Ubuntu Home Server: The Beginning

My Ubuntu Home Server caseAs I previously mentioned, Windows Home Server is all but dead to me now that Microsoft is killing the Drive Extender technology. So the search was on for an alternative. As the name of this post implies, I’ve made a decision. Here’s how I came to it.

Just days before Microsoft’s announcement I wrote about how I use Windows Home Server. My primary use is for file storage. Every file of any significance is on it, including my iTunes and Video libraries. Music and Video are on the server simply as files, there’s not management/streaming software actually running in the server. I also use it for PC backups but since all my data is on the server it’s not a critical piece. I’ll want to do something in case I need to rebuild my PC, but it doesn’t have to be something the server does.

The other requirement is that it needs to work with my new hardware. Moving Windows Home Server V1 to the new hardware is a viable option, at least for the next year. So anything I looked at was compared to WHS v1.

I’ve also been researching ways to manage my music and video libraries, which is currently done with iTunes but I haven’t seen anything, for any OS, that has me excited. So at this point what I want is flexibility.

So to to sum up my requirements:

  • Lot’s of file storage. I currently have 5TB worth of data and expect dramatic growth in my video, music and photo libraries. My new hardware can hold 10TB before data protection under WHS. (I turn on duplication for everything)
  • Good data redundancy. I doesn’t count as a backup, but hard drive failures will occur at the worst possible time so I want the files fully accessible should a hard drive fail. The new hardware has 12 drives, the odds are against me.
  • The files need to be accessible from both Windows and Macs. Might as well throw Linux in there too.
  • No new hardware needed.

I looked at Amahi Home Server and it seems interesting. But I decided not to test it out. It is on my list to look at if I get a chance, but I’m not willing to commit to a full blown managed server. It has a lot of features, many I won’t use. It seems to have a level of complexity I don’t want.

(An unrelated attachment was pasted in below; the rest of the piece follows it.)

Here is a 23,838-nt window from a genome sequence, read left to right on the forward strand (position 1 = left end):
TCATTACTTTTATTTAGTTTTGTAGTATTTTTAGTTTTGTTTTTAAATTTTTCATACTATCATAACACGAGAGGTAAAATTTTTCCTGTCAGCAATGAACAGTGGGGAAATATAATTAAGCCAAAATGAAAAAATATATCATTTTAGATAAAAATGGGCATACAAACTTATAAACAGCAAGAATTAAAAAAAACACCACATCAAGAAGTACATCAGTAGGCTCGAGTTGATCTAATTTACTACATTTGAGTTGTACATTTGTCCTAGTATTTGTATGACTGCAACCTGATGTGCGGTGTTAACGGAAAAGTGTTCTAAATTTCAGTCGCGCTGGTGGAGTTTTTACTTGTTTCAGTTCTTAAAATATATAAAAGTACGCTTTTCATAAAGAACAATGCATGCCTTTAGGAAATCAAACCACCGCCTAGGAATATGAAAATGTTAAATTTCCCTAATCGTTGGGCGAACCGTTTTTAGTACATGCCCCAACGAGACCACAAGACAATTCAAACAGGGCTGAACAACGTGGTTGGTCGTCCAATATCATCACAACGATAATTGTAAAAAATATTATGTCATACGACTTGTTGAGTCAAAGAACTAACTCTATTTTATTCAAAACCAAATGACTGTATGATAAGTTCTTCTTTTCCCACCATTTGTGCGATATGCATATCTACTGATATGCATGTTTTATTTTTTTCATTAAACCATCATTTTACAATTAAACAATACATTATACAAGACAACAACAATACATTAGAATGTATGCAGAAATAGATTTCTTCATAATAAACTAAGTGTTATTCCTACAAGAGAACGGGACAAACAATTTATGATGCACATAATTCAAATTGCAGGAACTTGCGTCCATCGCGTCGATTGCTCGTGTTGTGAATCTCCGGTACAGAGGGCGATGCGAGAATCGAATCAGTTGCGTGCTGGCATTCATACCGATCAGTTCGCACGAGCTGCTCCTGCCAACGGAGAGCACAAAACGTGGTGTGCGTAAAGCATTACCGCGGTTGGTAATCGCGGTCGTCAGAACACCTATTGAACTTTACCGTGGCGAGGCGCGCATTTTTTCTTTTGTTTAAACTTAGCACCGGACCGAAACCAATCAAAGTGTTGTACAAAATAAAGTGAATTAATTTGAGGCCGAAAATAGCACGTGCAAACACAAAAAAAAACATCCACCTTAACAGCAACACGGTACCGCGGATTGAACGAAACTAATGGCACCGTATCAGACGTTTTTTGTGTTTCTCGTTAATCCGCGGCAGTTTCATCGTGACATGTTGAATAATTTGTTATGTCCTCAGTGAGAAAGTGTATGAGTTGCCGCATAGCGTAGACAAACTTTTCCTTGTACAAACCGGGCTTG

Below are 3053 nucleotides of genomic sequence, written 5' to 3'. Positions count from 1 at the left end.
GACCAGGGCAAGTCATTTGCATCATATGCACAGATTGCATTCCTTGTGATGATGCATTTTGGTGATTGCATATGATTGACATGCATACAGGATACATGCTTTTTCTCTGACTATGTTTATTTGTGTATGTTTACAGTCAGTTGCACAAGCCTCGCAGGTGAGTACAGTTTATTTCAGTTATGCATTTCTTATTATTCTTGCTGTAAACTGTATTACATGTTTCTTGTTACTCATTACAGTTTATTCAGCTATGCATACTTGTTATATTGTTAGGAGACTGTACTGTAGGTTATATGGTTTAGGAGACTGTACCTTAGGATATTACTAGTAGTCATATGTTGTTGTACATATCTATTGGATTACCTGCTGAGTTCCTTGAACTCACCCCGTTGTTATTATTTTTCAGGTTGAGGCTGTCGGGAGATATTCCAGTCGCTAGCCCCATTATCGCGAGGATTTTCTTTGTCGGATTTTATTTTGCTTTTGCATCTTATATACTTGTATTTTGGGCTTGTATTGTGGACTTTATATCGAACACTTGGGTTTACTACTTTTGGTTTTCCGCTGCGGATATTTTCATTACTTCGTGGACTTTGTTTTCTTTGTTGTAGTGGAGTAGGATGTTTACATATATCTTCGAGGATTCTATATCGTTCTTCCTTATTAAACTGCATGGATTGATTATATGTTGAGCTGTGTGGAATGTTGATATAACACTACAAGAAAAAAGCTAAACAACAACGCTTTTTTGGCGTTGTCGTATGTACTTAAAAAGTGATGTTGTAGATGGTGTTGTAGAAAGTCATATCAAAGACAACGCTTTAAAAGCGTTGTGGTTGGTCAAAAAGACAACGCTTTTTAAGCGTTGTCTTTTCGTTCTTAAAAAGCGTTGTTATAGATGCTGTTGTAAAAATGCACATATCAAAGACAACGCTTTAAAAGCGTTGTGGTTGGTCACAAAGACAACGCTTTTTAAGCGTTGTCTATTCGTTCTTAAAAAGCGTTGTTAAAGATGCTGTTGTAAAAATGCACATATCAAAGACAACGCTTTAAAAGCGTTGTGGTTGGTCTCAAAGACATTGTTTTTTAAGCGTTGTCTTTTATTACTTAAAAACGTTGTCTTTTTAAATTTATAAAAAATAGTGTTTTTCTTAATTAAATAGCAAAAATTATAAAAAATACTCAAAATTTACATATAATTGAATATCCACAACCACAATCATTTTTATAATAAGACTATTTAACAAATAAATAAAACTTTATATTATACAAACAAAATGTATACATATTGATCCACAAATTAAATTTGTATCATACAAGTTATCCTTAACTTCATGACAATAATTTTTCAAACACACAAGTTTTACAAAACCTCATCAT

I decided to go with a plain old Linus server running Samba for file sharing. Since my web server is Ubuntu I’m most familiar with it and decided to stick with it. My main concern was how to do RAID, or RAID like data protection. Only 4 of my 12 SATA ports are on a card that can do real hardware RAID. The rest are on the motherboard which does fake RAID. (Fake RAID is when the PC’s cpu provides the RAID processing, and not hardware on the controller.) I’ve never really trusted Motherboard based RAID but I had been using it to mirror the Vail OS in testing. As it is, most Linux distro’s are flaky (at best) with fake RAID.

So RAID through the motherboard BIOS was out which meant the best I could do via hardware was a 4 drive RAID 5 array using my 3ware card. But my research found good things said about software RAID in Linux, using mdadm. This was a flexible solution that seemed reliable, so I moved forward with it.

I spent some time over the long weekend installing Ubuntu Server using different RAID array configurations and breaking the arrays to make sure they would rebuild without a problem. Everything seemed fine. The only minor hitch was when I broke the OS mirror I needed to reboot before I could add the drive back in. Removing or adding the drive resulted in a not found error. That is until I rebooted which seemed to cleanly remove the drive and I could re-add it.

So as it stands now I installed Ubuntu Server 10.04.1 into what I think I want as my configuration. I picked 10.04 rather than the newer 10.10 because Ubuntu 10.04 is the long term support version and I won’t be forced into an upgrade 18 months down the road. I have until April 2015 before it end of life’s.

I used software RAID (mdadm) all around. The root and swap partitions are mirrored using the WD 320GB. I ended up putting all ten of the 2TB drives in a RAID 6 array. RAID 6 can survive two drive failures as there are two parity bits. In what may be overkill I included one hot spare.

Considering I had planned to lose half my space to duplication under Windows Home Server this is an improvement. Currently 30% of my space is for protection but the percentage will decrease as I add drives. My testing showed that resyncing the array takes a long time. The initial sync for my 13TB array took over a day (with the server under pretty heavy use). So the hot spare will get the rebuild going without me needing to do anything (at least in theory) and being able to lose two drives simultaneously makes me feel more secure.

I also installed LVM and created on logical volume for the data array. The theory is I can easily add drives to increase the space, although my testing hasn’t gone far enough to prove this.